And Galbraith also opined in his book that: “The function of credit in a simple society is, in fact, remarkably egalitarian. It allows the man with energy and no money to participate in the economy more or less on a par with the man who has capital of his own. And the more casual the conditions under which credit is granted and hence the more impecunious those accommodated, the more egalitarian credit is… Bad banks, unlike good, loaned to the poor risk, which is another name for the poor man.”

Therefore I cannot but conclude in that bank regulators should be forced to see “Hell on Wheels” and read John Kenneth Galbraith’s “Money: Whence It Came, Where It Went”. That in order to, hopefully, be able realize that with their risk weighted capital requirements for banks, these will not finance the risky future, but only refinance the safer past and present and, as a result, the economy will stall and fall. 

To add insult to the injury, bank regulators are doing all this in the belief that bank crises result from excessive exposures to what is perceived as risky, which is utter nonsense. Bank crises have always, and will always, result from uncertainties; that which includes unexpected events, like devaluations earthquakes and regulators not knowing what they are doing, criminal behavior and excessive exposures to something ex ante perceived as safe but that ex post turned out to be very risky.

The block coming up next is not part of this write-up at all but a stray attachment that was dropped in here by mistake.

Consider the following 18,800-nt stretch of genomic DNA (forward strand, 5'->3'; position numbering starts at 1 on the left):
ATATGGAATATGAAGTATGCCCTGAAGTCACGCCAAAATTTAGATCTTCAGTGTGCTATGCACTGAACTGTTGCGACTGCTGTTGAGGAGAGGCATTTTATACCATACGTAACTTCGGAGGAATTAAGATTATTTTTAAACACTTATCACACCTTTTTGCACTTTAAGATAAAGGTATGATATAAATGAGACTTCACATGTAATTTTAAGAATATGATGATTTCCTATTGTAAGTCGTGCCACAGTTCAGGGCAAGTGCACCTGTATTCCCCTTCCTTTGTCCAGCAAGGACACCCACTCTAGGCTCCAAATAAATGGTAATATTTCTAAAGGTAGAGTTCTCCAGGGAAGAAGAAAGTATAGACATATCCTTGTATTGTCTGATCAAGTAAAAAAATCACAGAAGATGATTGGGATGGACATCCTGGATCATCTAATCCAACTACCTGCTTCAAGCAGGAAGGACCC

“If you see something, say something”. Someone should run to the Homeland Security of the Home of the Brave and denounce that, most probably, unwittingly; some serious terrorism is taking place by means of dangerously risk adverse faulty bank regulations.

Do bank regulators, now with “output floor” based on their standardized risk weights, keep on making fun of us?

A 75-percent output floor signifies that no matter which outcome the bank’s internal calculation yields, the risk weight that determines the capital required, can’t be more than 25 percent lower than the standardized risk weighting method designed by the regulators.

So let’s see what that really means. 

For the standard method’s 0% risk weighted sovereign, unless some bank’s internal calculation comes up with a negative risk, it will still mean 0%.